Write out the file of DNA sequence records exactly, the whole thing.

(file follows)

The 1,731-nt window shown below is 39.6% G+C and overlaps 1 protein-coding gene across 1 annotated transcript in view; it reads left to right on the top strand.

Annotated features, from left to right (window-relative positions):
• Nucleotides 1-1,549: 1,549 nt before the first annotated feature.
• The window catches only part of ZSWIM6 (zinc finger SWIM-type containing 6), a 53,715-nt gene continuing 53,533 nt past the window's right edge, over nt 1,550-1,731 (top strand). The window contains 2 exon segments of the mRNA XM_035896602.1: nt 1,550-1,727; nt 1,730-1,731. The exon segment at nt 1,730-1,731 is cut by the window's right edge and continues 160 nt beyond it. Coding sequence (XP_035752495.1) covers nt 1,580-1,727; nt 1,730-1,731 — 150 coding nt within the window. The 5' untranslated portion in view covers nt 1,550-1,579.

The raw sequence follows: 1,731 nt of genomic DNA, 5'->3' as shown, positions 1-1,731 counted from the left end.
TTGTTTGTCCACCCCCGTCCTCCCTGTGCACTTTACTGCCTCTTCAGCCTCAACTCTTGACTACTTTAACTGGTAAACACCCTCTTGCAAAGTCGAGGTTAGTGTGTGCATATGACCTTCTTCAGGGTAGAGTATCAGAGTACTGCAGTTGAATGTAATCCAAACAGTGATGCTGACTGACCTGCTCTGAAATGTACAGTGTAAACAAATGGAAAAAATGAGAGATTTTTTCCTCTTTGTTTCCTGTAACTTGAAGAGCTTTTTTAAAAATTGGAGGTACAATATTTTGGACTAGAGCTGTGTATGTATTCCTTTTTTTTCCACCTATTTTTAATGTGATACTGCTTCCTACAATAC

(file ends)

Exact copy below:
The 1,731-nt window shown below is 39.6% G+C and overlaps 1 protein-coding gene across 1 annotated transcript in view; it reads left to right on the top strand.

Annotated features, from left to right (window-relative positions):
• Nucleotides 1-1,549: 1,549 nt before the first annotated feature.
• The window catches only part of ZSWIM6 (zinc finger SWIM-type containing 6), a 53,715-nt gene continuing 53,533 nt past the window's right edge, over nt 1,550-1,731 (top strand). The window contains 2 exon segments of the mRNA XM_035896602.1: nt 1,550-1,727; nt 1,730-1,731. The exon segment at nt 1,730-1,731 is cut by the window's right edge and continues 160 nt beyond it. Coding sequence (XP_035752495.1) covers nt 1,580-1,727; nt 1,730-1,731 — 150 coding nt within the window. The 5' untranslated portion in view covers nt 1,550-1,579.

The raw sequence follows: 1,731 nt of genomic DNA, 5'->3' as shown, positions 1-1,731 counted from the left end.
TTGTTTGTCCACCCCCGTCCTCCCTGTGCACTTTACTGCCTCTTCAGCCTCAACTCTTGACTACTTTAACTGGTAAACACCCTCTTGCAAAGTCGAGGTTAGTGTGTGCATATGACCTTCTTCAGGGTAGAGTATCAGAGTACTGCAGTTGAATGTAATCCAAACAGTGATGCTGACTGACCTGCTCTGAAATGTACAGTGTAAACAAATGGAAAAAATGAGAGATTTTTTCCTCTTTGTTTCCTGTAACTTGAAGAGCTTTTTTAAAAATTGGAGGTACAATATTTTGGACTAGAGCTGTGTATGTATTCCTTTTTTTTCCACCTATTTTTAATGTGATACTGCTTCCTACAATAC